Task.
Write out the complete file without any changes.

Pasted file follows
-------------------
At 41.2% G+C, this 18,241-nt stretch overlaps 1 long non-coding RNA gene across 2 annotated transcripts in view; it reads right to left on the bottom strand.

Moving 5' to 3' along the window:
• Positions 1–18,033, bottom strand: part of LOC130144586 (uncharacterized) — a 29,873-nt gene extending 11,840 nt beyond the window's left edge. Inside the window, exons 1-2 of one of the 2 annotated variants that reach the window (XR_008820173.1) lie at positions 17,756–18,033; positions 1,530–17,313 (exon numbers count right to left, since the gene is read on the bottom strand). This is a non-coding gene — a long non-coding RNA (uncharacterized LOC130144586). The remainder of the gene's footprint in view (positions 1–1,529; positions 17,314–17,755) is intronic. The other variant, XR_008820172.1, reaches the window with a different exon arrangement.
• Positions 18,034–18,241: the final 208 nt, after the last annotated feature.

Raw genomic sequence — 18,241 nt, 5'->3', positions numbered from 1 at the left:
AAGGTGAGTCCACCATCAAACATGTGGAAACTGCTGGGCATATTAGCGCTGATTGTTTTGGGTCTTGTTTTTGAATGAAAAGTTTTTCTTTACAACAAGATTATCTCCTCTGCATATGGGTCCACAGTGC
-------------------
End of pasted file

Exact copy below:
At 41.2% G+C, this 18,241-nt stretch overlaps 1 long non-coding RNA gene across 2 annotated transcripts in view; it reads right to left on the bottom strand.

Moving 5' to 3' along the window:
• Positions 1–18,033, bottom strand: part of LOC130144586 (uncharacterized) — a 29,873-nt gene extending 11,840 nt beyond the window's left edge. Inside the window, exons 1-2 of one of the 2 annotated variants that reach the window (XR_008820173.1) lie at positions 17,756–18,033; positions 1,530–17,313 (exon numbers count right to left, since the gene is read on the bottom strand). This is a non-coding gene — a long non-coding RNA (uncharacterized LOC130144586). The remainder of the gene's footprint in view (positions 1–1,529; positions 17,314–17,755) is intronic. The other variant, XR_008820172.1, reaches the window with a different exon arrangement.
• Positions 18,034–18,241: the final 208 nt, after the last annotated feature.

Raw genomic sequence — 18,241 nt, 5'->3', positions numbered from 1 at the left:
AAGGTGAGTCCACCATCAAACATGTGGAAACTGCTGGGCATATTAGCGCTGATTGTTTTGGGTCTTGTTTTTGAATGAAAAGTTTTTCTTTACAACAAGATTATCTCCTCTGCATATGGGTCCACAGTGC